Notes: Lugo staying positive
Red Sox shortstop feels that he'll break out of his slump soon
SAN DIEGO -- A couple of hours before Saturday night's game, Red Sox shortstop Julio Lugo did not have the demeanor you might expect for someone who was residing south of the Mendoza line.
Lugo is an optimistic person by nature, and even one of the worst slumps of his career wasn't about to change that.
"I'm holding up good," Lugo said. "I feel good physically. I'm just going through a tough time. I'm here thinking every day thinking today's going to be the day. I'm going through a tough time, but I'm battling, I'm grinding it out and trying my best and getting my work done."
Thus far, the effort has not turned into results for the recently displaced leadoff man, who entered the night hitting .198 with four homers and 34 RBIs.
"I know I'm going to come out of it," Lugo said. "Sooner or later, I'm going to come out of it. I feel bad, because I know what I can do and things aren't working out right now. But stay positive, and go out there pitch by pitch and try my best."
Red Sox manager Terry Francona doesn't doubt, however, that the slump -- not to mention the low average that is displayed on the scoreboard for every at-bat -- weighs on his shortstop.
"I think you're not human if it doesn't," Francona said. "And again, I've said it a lot of times, because I believe it. He'll get hot. I hope it's tonight."
General manager Theo Epstein, who signed Lugo for four years at $36 million in December, remains confident that the right-handed hitter will find his stroke.
"I think he's a good player who is in one of those funks, a prolonged slump at the plate," Epstein said. "Some guys get in slumps that last two weeks, some two months. He's in a two-monther right now. I think it's still a relatively small sample size and not really indicative of his true ability.
"The guy spent 3 1/2 years in the American league East and was a really good player. I think that's comforting when you see what he's going through right now ... he's probably going to bounce back to that level of performance."
Schilling checks in: Curt Schilling was back with the team for the first time since being shut down earlier this week with tendinitis in his right shoulder. Francona and pitching coach John Farrell had a lengthy chat with Schilling on Saturday as they outlined a plan to get him back on the mound.
"Tried just to make sure that we're all on the same page where we can be of assistance," Francona said. "OK, 'You're on the disabled list; you're not pitching. How are we going to get to the point where you can go out every five days or every six days and be the guy that we need and you want to be?' That was mostly how it was."
There is no firm timetable on when Schilling will resume throwing. He is eligible to come off the disabled list on July 4.
"Now, they went in and did some baseline testing, which was good," Francona said. "Everybody kind of has an area. As far as when he throws, that will be up to the medical staff when it's in his best interest. I don't know when that is."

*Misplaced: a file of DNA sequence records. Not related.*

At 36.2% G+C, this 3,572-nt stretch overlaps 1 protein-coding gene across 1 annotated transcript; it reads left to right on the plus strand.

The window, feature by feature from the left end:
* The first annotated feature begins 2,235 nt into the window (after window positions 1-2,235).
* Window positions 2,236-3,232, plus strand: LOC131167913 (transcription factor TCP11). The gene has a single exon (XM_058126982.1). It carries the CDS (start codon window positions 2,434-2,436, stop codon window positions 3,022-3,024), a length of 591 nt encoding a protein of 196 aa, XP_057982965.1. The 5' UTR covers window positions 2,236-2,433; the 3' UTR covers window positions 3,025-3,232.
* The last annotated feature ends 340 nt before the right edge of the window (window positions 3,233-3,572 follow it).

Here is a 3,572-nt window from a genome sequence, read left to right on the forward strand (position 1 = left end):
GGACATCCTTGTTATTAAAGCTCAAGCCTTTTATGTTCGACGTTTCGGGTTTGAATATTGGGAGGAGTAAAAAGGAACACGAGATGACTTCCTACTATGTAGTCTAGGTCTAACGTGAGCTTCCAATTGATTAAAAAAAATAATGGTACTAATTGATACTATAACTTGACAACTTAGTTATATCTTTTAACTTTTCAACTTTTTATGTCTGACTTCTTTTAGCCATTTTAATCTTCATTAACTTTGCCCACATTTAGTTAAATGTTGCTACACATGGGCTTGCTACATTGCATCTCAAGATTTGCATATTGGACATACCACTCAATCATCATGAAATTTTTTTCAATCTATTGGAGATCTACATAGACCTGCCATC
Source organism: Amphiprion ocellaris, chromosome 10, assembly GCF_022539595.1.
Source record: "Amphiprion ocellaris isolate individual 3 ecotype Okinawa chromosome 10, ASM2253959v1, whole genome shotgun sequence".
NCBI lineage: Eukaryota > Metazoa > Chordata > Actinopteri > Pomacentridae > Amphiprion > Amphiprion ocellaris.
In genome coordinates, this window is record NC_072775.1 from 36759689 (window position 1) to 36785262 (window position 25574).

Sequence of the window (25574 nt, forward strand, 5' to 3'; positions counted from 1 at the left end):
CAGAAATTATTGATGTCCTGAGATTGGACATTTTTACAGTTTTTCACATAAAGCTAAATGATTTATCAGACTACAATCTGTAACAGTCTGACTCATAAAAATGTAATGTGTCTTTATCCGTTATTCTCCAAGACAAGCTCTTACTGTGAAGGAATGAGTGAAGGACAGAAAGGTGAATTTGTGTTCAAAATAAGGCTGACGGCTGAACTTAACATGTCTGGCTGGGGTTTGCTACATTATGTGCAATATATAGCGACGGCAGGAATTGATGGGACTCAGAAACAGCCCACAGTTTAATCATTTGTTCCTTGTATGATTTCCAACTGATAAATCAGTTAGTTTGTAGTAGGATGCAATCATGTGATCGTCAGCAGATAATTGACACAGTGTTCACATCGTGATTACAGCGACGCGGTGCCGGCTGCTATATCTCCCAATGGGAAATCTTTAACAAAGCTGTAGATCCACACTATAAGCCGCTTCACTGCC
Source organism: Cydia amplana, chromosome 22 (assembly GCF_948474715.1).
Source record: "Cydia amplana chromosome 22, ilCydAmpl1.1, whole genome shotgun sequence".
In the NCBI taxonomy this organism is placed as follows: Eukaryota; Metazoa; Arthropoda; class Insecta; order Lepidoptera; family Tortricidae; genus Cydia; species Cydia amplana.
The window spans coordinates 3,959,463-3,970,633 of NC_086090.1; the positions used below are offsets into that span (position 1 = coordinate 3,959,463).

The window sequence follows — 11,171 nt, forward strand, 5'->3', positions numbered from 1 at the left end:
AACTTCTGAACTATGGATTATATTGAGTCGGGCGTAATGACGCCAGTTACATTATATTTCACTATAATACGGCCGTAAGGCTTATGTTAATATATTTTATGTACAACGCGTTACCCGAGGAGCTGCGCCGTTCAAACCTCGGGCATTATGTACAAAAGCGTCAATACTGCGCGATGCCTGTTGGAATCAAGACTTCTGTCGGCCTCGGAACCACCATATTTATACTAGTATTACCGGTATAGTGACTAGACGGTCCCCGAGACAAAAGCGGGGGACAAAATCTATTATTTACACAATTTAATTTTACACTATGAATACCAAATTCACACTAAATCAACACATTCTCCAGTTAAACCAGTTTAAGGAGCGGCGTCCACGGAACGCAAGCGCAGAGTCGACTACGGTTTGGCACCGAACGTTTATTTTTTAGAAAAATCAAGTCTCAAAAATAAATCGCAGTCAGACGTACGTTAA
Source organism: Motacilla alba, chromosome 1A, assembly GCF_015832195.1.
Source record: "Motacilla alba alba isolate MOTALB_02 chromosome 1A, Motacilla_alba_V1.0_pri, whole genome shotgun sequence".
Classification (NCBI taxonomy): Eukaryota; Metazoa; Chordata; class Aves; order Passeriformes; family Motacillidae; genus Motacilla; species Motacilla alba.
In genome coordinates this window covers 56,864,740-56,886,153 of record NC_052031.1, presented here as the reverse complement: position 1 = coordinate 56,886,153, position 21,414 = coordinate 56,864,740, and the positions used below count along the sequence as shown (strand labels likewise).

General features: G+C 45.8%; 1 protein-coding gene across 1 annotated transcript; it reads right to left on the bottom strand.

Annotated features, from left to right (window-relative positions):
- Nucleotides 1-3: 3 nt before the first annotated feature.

Schilling was unavailable for comment.
Lowell and Drew return: The Red Sox were back at full strength in their everyday lineup Saturday night, as Mike Lowell and J.D. Drew returned.
Lowell had been sidelined for the last three games with a sprained ligament in his left thumb.
"I think Mikey thought the three days off really helped him, which is perfect," Francona said. "That's what we wanted to do."
Drew, who was battling a sore right quad, was back in the No. 5 hole after hitting leadoff in his seven previous starts.
But Francona indicated that Drew will return to the leadoff spot, perhaps by Sunday.
"The point of letting him hit fifth is, we've got no DH and we've got no [Jason] Varitek," Francona said. "We'll try to keep some balance. I'm comfortable with him hitting leadoff. We just don't have enough of our lineup playing."
Bard catches on in San Diego: In the irony of ironies, Josh Bard's first start against the Red Sox since they traded him last May came with Tim Wakefield pitching for Boston.
It was Bard's understandable struggles at catching the knuckleball that led to the Sox sending him to San Diego so they could bring Doug Mirabelli back.
Before Saturday's game, as players lounged in the Padres' clubhouse, one player yelled, "Hey Bard-o, what does this guy throw?"
Bard's retort? "He throws a knuckleball every once in a while ... tough to catch."
Bard did prove able to hit the pitch, thumping an RBI double in his first at-bat.
Francona is glad that Bard has found a home in San Diego.
"He's such a good kid," Francona said. "It was a difficult situation for him. We loved him. We traded for him. He got stuck trying to catch that [knuckleball]. It was hard. He was trying to learn on the job in a place where it's hard to learn on the job. We're all thrilled for him. It was hard. He is a really good catcher. In our setup, that guy has to catch Wake. It was difficult."
On deck: In a marquee pitching matchup, Josh Beckett (10-1, 3.14 ERA) takes on Jake Peavy (9-1, 1.98) in Sunday's finale of the three-game Interleague set.
Ian Browne is a reporter for MLB.com. This story was not subject to the approval of Major League Baseball or its clubs.